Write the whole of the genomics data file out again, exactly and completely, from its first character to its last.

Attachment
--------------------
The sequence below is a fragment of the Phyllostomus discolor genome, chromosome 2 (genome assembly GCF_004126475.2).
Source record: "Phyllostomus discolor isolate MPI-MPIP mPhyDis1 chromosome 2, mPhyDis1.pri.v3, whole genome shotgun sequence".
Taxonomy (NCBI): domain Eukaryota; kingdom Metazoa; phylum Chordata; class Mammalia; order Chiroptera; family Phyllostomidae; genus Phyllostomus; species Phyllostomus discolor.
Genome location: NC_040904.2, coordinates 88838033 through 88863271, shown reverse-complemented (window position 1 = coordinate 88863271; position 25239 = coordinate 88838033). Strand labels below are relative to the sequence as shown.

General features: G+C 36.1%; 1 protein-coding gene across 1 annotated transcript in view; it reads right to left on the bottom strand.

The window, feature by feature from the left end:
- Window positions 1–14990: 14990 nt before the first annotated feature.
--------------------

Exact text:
The sequence below is a fragment of the Phyllostomus discolor genome, chromosome 2 (genome assembly GCF_004126475.2).
Source record: "Phyllostomus discolor isolate MPI-MPIP mPhyDis1 chromosome 2, mPhyDis1.pri.v3, whole genome shotgun sequence".
Taxonomy (NCBI): domain Eukaryota; kingdom Metazoa; phylum Chordata; class Mammalia; order Chiroptera; family Phyllostomidae; genus Phyllostomus; species Phyllostomus discolor.
Genome location: NC_040904.2, coordinates 88838033 through 88863271, shown reverse-complemented (window position 1 = coordinate 88863271; position 25239 = coordinate 88838033). Strand labels below are relative to the sequence as shown.

General features: G+C 36.1%; 1 protein-coding gene across 1 annotated transcript in view; it reads right to left on the bottom strand.

The window, feature by feature from the left end:
- Window positions 1–14990: 14990 nt before the first annotated feature.